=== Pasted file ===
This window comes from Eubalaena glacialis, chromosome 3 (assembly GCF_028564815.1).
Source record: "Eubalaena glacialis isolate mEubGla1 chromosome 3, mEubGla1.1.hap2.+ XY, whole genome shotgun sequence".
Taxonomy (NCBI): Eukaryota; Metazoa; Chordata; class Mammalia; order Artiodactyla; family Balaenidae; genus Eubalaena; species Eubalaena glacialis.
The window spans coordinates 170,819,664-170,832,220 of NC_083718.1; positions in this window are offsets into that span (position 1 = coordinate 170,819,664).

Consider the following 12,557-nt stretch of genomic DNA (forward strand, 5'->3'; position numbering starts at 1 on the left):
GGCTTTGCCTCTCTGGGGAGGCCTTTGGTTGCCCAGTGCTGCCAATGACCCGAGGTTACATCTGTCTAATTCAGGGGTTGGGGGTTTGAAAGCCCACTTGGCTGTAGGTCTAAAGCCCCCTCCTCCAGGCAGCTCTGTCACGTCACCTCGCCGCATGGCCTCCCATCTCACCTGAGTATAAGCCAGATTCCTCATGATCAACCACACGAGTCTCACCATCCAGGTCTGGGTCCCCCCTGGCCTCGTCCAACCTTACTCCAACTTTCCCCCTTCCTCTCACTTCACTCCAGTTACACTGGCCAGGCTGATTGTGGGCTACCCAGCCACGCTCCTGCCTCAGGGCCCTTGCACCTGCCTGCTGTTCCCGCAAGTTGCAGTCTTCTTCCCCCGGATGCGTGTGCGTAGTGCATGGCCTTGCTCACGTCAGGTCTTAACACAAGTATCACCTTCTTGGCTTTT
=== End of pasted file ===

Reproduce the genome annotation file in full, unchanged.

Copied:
This window comes from Eubalaena glacialis, chromosome 3 (assembly GCF_028564815.1).
Source record: "Eubalaena glacialis isolate mEubGla1 chromosome 3, mEubGla1.1.hap2.+ XY, whole genome shotgun sequence".
Taxonomy (NCBI): Eukaryota; Metazoa; Chordata; class Mammalia; order Artiodactyla; family Balaenidae; genus Eubalaena; species Eubalaena glacialis.
The window spans coordinates 170,819,664-170,832,220 of NC_083718.1; positions in this window are offsets into that span (position 1 = coordinate 170,819,664).

Consider the following 12,557-nt stretch of genomic DNA (forward strand, 5'->3'; position numbering starts at 1 on the left):
GGCTTTGCCTCTCTGGGGAGGCCTTTGGTTGCCCAGTGCTGCCAATGACCCGAGGTTACATCTGTCTAATTCAGGGGTTGGGGGTTTGAAAGCCCACTTGGCTGTAGGTCTAAAGCCCCCTCCTCCAGGCAGCTCTGTCACGTCACCTCGCCGCATGGCCTCCCATCTCACCTGAGTATAAGCCAGATTCCTCATGATCAACCACACGAGTCTCACCATCCAGGTCTGGGTCCCCCCTGGCCTCGTCCAACCTTACTCCAACTTTCCCCCTTCCTCTCACTTCACTCCAGTTACACTGGCCAGGCTGATTGTGGGCTACCCAGCCACGCTCCTGCCTCAGGGCCCTTGCACCTGCCTGCTGTTCCCGCAAGTTGCAGTCTTCTTCCCCCGGATGCGTGTGCGTAGTGCATGGCCTTGCTCACGTCAGGTCTTAACACAAGTATCACCTTCTTGGCTTTT